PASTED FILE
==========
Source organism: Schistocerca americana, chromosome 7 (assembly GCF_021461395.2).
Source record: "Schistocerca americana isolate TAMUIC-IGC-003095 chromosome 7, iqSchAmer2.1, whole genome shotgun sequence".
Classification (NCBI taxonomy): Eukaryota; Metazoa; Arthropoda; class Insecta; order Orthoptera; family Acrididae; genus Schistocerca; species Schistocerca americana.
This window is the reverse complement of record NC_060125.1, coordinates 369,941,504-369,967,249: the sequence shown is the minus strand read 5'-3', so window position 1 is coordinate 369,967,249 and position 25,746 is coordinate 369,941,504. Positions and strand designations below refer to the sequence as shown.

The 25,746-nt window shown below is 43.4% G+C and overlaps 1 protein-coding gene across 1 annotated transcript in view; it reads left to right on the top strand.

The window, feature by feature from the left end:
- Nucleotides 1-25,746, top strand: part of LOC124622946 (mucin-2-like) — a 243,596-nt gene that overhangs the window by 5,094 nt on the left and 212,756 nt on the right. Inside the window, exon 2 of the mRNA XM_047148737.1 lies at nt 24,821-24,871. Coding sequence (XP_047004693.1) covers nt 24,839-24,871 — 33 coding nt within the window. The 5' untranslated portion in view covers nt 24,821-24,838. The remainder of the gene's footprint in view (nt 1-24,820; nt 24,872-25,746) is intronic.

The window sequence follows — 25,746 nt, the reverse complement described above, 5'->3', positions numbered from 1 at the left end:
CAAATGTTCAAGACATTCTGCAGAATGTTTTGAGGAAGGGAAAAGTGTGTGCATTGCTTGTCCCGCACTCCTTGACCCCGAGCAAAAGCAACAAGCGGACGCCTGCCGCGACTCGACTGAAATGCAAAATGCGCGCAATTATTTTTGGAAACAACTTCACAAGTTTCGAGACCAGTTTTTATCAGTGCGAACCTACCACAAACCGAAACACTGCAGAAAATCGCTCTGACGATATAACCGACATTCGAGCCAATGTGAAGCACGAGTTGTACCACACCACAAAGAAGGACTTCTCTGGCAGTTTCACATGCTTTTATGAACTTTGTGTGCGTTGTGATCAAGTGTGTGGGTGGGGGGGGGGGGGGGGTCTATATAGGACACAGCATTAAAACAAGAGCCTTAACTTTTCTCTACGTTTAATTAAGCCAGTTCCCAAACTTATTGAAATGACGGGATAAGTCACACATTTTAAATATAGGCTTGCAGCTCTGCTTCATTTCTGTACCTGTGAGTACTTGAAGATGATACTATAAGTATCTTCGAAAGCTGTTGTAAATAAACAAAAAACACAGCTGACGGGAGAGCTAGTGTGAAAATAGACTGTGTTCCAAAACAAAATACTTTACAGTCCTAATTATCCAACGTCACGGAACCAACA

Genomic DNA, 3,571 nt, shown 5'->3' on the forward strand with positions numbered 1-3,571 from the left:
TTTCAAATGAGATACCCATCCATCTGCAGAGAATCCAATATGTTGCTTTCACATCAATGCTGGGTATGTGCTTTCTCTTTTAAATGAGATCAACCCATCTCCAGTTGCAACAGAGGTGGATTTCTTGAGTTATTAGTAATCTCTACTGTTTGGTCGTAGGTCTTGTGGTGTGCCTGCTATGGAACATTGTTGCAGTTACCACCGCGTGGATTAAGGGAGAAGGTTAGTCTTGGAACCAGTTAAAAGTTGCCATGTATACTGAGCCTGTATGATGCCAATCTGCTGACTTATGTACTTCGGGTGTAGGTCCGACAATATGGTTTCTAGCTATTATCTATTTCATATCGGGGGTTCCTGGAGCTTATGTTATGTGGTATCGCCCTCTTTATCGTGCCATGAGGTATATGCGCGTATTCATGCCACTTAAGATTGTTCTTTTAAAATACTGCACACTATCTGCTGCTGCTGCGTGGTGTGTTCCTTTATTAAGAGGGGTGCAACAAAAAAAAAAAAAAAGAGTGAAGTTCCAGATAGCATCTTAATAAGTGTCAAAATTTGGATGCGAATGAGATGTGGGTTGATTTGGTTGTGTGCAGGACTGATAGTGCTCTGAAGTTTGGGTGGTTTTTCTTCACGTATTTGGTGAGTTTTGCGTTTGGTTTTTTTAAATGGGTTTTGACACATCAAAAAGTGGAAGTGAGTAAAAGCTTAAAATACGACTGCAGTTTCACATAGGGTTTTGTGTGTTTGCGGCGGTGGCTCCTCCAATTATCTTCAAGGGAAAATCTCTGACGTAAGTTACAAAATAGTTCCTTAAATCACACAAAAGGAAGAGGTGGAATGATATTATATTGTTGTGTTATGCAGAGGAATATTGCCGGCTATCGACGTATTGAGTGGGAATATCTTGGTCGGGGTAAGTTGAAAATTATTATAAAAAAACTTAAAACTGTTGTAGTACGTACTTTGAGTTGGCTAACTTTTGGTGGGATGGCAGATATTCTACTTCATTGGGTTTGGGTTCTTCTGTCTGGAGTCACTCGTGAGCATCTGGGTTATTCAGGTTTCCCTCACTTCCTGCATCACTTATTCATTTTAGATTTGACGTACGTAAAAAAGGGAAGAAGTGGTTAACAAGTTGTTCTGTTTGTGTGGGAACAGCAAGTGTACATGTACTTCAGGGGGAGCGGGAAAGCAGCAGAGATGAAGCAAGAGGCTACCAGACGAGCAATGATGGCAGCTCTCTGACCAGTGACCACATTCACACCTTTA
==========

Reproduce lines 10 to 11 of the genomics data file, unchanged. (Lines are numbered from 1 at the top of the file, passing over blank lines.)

Genomic DNA, 3,571 nt, shown 5'->3' on the forward strand with positions numbered 1-3,571 from the left:
TTTCAAATGAGATACCCATCCATCTGCAGAGAATCCAATATGTTGCTTTCACATCAATGCTGGGTATGTGCTTTCTCTTTTAAATGAGATCAACCCATCTCCAGTTGCAACAGAGGTGGATTTCTTGAGTTATTAGTAATCTCTACTGTTTGGTCGTAGGTCTTGTGGTGTGCCTGCTATGGAACATTGTTGCAGTTACCACCGCGTGGATTAAGGGAGAAGGTTAGTCTTGGAACCAGTTAAAAGTTGCCATGTATACTGAGCCTGTATGATGCCAATCTGCTGACTTATGTACTTCGGGTGTAGGTCCGACAATATGGTTTCTAGCTATTATCTATTTCATATCGGGGGTTCCTGGAGCTTATGTTATGTGGTATCGCCCTCTTTATCGTGCCATGAGGTATATGCGCGTATTCATGCCACTTAAGATTGTTCTTTTAAAATACTGCACACTATCTGCTGCTGCTGCGTGGTGTGTTCCTTTATTAAGAGGGGTGCAACAAAAAAAAAAAAAAAGAGTGAAGTTCCAGATAGCATCTTAATAAGTGTCAAAATTTGGATGCGAATGAGATGTGGGTTGATTTGGTTGTGTGCAGGACTGATAGTGCTCTGAAGTTTGGGTGGTTTTTCTTCACGTATTTGGTGAGTTTTGCGTTTGGTTTTTTTAAATGGGTTTTGACACATCAAAAAGTGGAAGTGAGTAAAAGCTTAAAATACGACTGCAGTTTCACATAGGGTTTTGTGTGTTTGCGGCGGTGGCTCCTCCAATTATCTTCAAGGGAAAATCTCTGACGTAAGTTACAAAATAGTTCCTTAAATCACACAAAAGGAAGAGGTGGAATGATATTATATTGTTGTGTTATGCAGAGGAATATTGCCGGCTATCGACGTATTGAGTGGGAATATCTTGGTCGGGGTAAGTTGAAAATTATTATAAAAAAACTTAAAACTGTTGTAGTACGTACTTTGAGTTGGCTAACTTTTGGTGGGATGGCAGATATTCTACTTCATTGGGTTTGGGTTCTTCTGTCTGGAGTCACTCGTGAGCATCTGGGTTATTCAGGTTTCCCTCACTTCCTGCATCACTTATTCATTTTAGATTTGACGTACGTAAAAAAGGGAAGAAGTGGTTAACAAGTTGTTCTGTTTGTGTGGGAACAGCAAGTGTACATGTACTTCAGGGGGAGCGGGAAAGCAGCAGAGATGAAGCAAGAGGCTACCAGACGAGCAATGATGGCAGCTCTCTGACCAGTGACCACATTCACACCTTTA